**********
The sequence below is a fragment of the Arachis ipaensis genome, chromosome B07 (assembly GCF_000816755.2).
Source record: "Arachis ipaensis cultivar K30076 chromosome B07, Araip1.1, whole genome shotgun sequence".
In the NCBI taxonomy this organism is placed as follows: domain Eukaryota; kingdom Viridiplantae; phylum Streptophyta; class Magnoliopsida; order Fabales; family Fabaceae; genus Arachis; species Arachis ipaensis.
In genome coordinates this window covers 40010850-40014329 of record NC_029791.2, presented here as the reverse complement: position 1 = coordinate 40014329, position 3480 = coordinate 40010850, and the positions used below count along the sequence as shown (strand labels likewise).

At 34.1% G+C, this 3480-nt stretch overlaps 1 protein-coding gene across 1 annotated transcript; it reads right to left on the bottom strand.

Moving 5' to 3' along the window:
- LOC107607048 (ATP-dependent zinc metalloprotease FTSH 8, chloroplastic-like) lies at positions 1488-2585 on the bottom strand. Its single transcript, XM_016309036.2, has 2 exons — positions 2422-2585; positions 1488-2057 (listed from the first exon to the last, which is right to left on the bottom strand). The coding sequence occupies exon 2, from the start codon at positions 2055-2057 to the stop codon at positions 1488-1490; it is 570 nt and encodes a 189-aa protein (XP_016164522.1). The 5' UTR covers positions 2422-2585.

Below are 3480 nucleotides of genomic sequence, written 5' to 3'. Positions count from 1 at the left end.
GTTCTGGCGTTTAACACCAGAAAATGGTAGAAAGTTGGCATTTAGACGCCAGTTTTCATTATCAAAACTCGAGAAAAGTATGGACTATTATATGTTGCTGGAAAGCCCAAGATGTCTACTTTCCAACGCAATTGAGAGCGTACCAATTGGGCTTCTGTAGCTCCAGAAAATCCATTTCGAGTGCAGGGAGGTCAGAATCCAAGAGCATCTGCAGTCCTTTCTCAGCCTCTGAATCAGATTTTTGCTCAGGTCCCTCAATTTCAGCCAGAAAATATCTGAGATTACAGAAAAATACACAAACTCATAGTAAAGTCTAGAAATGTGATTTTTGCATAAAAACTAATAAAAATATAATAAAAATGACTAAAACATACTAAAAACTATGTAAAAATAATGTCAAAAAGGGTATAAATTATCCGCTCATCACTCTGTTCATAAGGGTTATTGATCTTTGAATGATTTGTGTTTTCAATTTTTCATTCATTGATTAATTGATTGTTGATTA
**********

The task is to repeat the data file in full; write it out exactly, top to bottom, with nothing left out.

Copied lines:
The sequence below is a fragment of the Arachis ipaensis genome, chromosome B07 (assembly GCF_000816755.2).
Source record: "Arachis ipaensis cultivar K30076 chromosome B07, Araip1.1, whole genome shotgun sequence".
In the NCBI taxonomy this organism is placed as follows: domain Eukaryota; kingdom Viridiplantae; phylum Streptophyta; class Magnoliopsida; order Fabales; family Fabaceae; genus Arachis; species Arachis ipaensis.
In genome coordinates this window covers 40010850-40014329 of record NC_029791.2, presented here as the reverse complement: position 1 = coordinate 40014329, position 3480 = coordinate 40010850, and the positions used below count along the sequence as shown (strand labels likewise).

At 34.1% G+C, this 3480-nt stretch overlaps 1 protein-coding gene across 1 annotated transcript; it reads right to left on the bottom strand.

Moving 5' to 3' along the window:
- LOC107607048 (ATP-dependent zinc metalloprotease FTSH 8, chloroplastic-like) lies at positions 1488-2585 on the bottom strand. Its single transcript, XM_016309036.2, has 2 exons — positions 2422-2585; positions 1488-2057 (listed from the first exon to the last, which is right to left on the bottom strand). The coding sequence occupies exon 2, from the start codon at positions 2055-2057 to the stop codon at positions 1488-1490; it is 570 nt and encodes a 189-aa protein (XP_016164522.1). The 5' UTR covers positions 2422-2585.

Below are 3480 nucleotides of genomic sequence, written 5' to 3'. Positions count from 1 at the left end.
GTTCTGGCGTTTAACACCAGAAAATGGTAGAAAGTTGGCATTTAGACGCCAGTTTTCATTATCAAAACTCGAGAAAAGTATGGACTATTATATGTTGCTGGAAAGCCCAAGATGTCTACTTTCCAACGCAATTGAGAGCGTACCAATTGGGCTTCTGTAGCTCCAGAAAATCCATTTCGAGTGCAGGGAGGTCAGAATCCAAGAGCATCTGCAGTCCTTTCTCAGCCTCTGAATCAGATTTTTGCTCAGGTCCCTCAATTTCAGCCAGAAAATATCTGAGATTACAGAAAAATACACAAACTCATAGTAAAGTCTAGAAATGTGATTTTTGCATAAAAACTAATAAAAATATAATAAAAATGACTAAAACATACTAAAAACTATGTAAAAATAATGTCAAAAAGGGTATAAATTATCCGCTCATCACTCTGTTCATAAGGGTTATTGATCTTTGAATGATTTGTGTTTTCAATTTTTCATTCATTGATTAATTGATTGTTGATTA